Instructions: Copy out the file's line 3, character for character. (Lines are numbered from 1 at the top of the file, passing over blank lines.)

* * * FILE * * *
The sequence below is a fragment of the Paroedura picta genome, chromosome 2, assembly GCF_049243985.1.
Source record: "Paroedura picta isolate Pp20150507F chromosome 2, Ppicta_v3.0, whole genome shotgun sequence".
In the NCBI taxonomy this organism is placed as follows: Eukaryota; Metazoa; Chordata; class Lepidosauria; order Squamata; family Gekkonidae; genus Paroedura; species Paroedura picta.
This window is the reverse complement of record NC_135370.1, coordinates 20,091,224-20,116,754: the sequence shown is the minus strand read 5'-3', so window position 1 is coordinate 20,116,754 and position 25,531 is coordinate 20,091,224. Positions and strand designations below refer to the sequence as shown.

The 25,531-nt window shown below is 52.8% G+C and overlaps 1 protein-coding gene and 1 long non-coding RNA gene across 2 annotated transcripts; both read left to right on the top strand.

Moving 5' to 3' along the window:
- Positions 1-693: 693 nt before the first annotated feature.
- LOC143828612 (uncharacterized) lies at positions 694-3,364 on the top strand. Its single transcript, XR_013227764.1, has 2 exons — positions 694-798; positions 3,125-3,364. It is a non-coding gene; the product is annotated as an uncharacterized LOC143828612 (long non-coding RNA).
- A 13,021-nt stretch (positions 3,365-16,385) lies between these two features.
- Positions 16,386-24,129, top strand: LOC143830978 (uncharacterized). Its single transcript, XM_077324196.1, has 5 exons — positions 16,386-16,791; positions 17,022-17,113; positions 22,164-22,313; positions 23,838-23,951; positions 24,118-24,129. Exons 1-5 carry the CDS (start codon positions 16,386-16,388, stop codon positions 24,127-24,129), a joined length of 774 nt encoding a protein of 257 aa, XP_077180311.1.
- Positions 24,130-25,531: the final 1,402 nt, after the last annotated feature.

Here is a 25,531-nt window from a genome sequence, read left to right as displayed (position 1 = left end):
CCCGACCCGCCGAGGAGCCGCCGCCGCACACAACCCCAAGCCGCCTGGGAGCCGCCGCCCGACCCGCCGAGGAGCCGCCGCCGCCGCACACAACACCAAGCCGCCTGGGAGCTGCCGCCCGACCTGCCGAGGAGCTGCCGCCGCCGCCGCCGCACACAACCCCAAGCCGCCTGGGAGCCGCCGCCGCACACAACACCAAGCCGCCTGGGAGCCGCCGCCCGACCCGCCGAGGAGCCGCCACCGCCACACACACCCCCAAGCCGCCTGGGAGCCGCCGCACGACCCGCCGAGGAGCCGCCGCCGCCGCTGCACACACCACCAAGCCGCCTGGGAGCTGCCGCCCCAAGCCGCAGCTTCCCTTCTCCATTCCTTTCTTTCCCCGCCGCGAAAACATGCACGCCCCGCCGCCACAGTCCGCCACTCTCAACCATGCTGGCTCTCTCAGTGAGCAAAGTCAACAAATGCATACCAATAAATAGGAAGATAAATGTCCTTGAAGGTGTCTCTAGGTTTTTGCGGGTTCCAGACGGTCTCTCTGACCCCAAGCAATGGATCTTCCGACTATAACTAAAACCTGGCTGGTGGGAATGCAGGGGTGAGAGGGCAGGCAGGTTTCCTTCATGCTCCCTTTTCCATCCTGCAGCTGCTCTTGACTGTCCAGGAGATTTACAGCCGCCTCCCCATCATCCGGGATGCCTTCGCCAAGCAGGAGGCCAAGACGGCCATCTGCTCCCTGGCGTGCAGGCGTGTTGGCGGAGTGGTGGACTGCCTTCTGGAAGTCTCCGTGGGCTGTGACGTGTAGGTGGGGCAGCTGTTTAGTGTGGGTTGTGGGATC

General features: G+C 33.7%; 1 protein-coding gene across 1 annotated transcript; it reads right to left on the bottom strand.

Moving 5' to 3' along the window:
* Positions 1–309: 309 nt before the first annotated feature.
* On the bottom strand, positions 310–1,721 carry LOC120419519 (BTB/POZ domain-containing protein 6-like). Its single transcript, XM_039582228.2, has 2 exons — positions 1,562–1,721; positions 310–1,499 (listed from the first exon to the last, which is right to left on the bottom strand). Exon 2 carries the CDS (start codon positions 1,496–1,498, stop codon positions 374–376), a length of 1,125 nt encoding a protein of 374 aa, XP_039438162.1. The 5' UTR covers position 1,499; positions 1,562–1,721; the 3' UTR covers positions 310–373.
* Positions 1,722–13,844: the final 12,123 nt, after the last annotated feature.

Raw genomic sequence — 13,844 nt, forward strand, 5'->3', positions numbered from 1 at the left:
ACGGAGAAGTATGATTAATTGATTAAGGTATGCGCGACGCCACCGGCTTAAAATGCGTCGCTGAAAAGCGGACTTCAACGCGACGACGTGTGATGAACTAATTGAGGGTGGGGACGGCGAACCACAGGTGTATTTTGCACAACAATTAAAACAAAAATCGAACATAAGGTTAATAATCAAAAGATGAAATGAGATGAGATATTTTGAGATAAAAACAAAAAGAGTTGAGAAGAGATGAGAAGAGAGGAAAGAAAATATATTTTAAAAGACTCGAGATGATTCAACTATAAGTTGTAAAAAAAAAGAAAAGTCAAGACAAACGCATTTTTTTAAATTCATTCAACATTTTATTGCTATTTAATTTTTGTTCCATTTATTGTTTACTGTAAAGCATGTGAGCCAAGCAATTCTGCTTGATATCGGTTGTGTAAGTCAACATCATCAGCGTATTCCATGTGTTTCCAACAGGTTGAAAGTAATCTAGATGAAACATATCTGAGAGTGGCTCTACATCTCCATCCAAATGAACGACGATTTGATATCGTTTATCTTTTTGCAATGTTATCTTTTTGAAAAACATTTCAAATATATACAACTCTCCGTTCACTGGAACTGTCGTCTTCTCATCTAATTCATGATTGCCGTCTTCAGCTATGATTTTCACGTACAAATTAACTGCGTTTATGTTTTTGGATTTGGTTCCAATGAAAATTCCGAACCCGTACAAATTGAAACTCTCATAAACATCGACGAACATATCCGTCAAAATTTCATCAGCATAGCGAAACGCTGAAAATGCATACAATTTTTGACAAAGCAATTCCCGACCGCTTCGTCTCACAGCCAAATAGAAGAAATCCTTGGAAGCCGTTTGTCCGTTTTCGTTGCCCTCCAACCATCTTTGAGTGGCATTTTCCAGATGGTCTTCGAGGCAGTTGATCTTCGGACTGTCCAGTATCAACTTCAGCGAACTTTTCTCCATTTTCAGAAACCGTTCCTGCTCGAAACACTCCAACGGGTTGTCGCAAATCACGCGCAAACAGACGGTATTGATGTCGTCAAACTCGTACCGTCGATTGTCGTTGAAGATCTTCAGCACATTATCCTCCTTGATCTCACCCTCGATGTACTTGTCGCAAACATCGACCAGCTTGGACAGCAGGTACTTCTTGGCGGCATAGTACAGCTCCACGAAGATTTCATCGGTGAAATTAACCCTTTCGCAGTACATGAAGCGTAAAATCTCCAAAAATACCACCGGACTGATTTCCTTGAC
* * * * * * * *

In the NCBI taxonomy this organism is placed as follows: Eukaryota; Metazoa; Chordata; class Lepidosauria; order Squamata; family Gekkonidae; genus Paroedura; species Paroedura picta.